Inflation is down to 1.9% according to the media today.
When I’d finished spluttering into my cuppa, I had to laugh.
Inflation as measured by the Consumer Prices Index (CPI) dropped to 1.9 per cent in January from 2 per cent in December, the Office for National Statistics said.
The biggest factor in driving down inflation was a fall in recreation and culture prices, household goods, alcoholic beverages and tobacco ( as reported by The Independent, Feb 18)
At the bottom in the same report, was this:
Inflation as measured by the Retail Price Index (RPI) , which includes housing costs, rose to 2.8 per cent from 2.7 per cent in December.
Our government changed the price index for their figures from the RPI to the CPI some time ago because it looked better. This is the classic example of why. Almost 1% classic example actually.
Yes, we have seen fuel at the pumps drop by as much as 3p a litre. But on the news over the weekend, it was reported that many were finding it difficult to pay their rent. With changes to housing benefit (what was termed The Bedroom Tax) last year, some landlords have actually put their rents up.
Headlines shout that unemployment figures are lower, but if you take a broader view and think more along the lines that a lot of the jobs are only part time (or worse, ZERO hour contract workers are not included in unemployment figures) , wages are less or stretched further, and people are struggling to put food on the table, heat their homes and keep a roof over their heads.
The recreation and culture prices refer to DVDs and CDs, plus entrance fees to Museums and Art Galleries. Those of us on limited budgets save even more simply because not only do we wait for the ‘blockbuster’ releases to be sensibly priced at a fiver or less in the supermarkets, WE DON’T GO to appreciate The Arts.
‘Household goods’ usually refer to white goods like fridges, freezers, cookers, microwaves, and washing machines, furniture or the latest in TV and computer technology. Probably new cars will also be included in this category for the March figure calculations when the new ’14′ registration plates will appear on the roads.
For the record, in our household, alcohol and tobacco don’t apply (but we do have the occasional DVD, yippee!! and we had to replace our washing machine 4 years ago) .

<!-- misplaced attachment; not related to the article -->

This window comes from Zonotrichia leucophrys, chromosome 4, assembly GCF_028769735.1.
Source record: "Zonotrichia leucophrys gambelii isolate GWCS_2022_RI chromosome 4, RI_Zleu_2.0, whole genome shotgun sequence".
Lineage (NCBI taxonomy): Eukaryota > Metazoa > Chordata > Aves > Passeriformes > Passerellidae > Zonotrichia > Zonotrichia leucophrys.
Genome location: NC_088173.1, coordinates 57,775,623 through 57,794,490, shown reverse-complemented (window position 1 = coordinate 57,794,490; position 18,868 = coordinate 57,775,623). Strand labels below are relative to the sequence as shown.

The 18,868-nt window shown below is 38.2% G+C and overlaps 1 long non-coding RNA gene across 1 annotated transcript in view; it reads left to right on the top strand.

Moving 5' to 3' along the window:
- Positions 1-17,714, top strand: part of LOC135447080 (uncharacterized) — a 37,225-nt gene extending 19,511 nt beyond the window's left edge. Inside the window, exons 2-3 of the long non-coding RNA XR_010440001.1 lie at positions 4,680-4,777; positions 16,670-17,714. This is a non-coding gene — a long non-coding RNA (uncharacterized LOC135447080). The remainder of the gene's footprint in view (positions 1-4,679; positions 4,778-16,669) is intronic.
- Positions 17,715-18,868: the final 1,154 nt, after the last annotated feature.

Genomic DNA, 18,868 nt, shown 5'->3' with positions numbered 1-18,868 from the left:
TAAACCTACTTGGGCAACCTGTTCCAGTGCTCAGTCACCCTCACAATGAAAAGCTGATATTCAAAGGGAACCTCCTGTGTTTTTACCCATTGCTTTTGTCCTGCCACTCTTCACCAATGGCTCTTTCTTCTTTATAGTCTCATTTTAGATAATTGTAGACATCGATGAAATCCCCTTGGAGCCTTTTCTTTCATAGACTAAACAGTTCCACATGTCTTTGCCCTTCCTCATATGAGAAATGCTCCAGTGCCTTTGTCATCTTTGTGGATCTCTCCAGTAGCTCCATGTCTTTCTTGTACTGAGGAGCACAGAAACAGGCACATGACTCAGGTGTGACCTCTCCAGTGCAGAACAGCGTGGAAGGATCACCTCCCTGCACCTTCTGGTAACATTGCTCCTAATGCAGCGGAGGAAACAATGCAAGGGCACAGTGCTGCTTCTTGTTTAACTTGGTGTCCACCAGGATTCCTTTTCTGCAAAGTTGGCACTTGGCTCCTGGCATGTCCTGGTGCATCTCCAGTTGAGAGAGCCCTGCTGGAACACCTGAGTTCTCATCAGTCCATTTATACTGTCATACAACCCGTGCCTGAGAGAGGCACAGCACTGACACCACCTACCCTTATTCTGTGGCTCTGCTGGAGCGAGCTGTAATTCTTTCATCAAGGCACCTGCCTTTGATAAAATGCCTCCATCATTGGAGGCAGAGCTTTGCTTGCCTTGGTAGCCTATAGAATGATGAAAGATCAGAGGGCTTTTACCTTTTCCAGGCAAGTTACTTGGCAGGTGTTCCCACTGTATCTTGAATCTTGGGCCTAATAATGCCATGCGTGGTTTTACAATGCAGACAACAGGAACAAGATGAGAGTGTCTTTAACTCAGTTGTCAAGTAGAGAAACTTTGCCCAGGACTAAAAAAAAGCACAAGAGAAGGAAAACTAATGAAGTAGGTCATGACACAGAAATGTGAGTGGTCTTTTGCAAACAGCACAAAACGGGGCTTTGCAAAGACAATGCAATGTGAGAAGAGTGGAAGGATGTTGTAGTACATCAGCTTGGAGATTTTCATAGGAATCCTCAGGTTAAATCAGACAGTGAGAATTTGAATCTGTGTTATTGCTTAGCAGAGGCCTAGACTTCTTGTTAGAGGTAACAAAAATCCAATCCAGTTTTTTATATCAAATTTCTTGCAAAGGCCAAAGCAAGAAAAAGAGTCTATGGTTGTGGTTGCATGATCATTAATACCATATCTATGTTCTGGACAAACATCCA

I did my own ‘thing’ on my shopping bill, as that is where we notice the cost of our living most.
Taking a basic list of 20 items, I compared the prices I paid 3 months ago to what we paid last shop.
Hm. Inflation is at 1.9% they said.
Ha ha ha. Not in my world.
My shopping had increased by £6.84. That may not sound a lot, but when you put it as a percentage, it was almost 20%.
Now I can do my own fiddling of the books, and if I take out pasta, rice, cereal, tea, flora and the luxury of jam and marmalade (29p a jar so not exactly breaking the bank) which are the same price as I paid 3 months ago, that percentage increases to 27%!
The biggest increase has to be in dog food, up from £6 a bag to £7.98. Other things we buy like cheese and meat may have stayed at the same price, but you actually get less for your money, so I had to calculate the figures on a like for like equivalent.
It’s no surprise then that for many things, like toilet rolls, margarine, tea and especially dog food, we only buy it when it’s “on special” at a price we’re prepared to pay (read ‘as little as possible’) .
Yes I am blinkered. Yes I am biased. Yes I have no idea how ‘They’ calculate these figures.
The government say the country is OK, and the policies of Those in Power “are working”. Who am I to argue, but for whom are they working exactly?
The government may take everything into account when they are producing these ‘encouraging’ inflation statistics, but for common people like me, it’s a farce as about 95% of it probably doesn’t apply to the way we live.
These are the facts:
We have £X in income. We HAVE to pay out in respect of local taxes, utilities, telephone, car running expenses, insurances. We therefore have £Y left for everything else . And our ‘everything else’ is going up. Practically every week.
And not by 1.9% (I think they may have got the decimal point in the wrong place) .
If it wasn’t so worrying, it would be laughable, but then you can’t pay the bills with humour can you.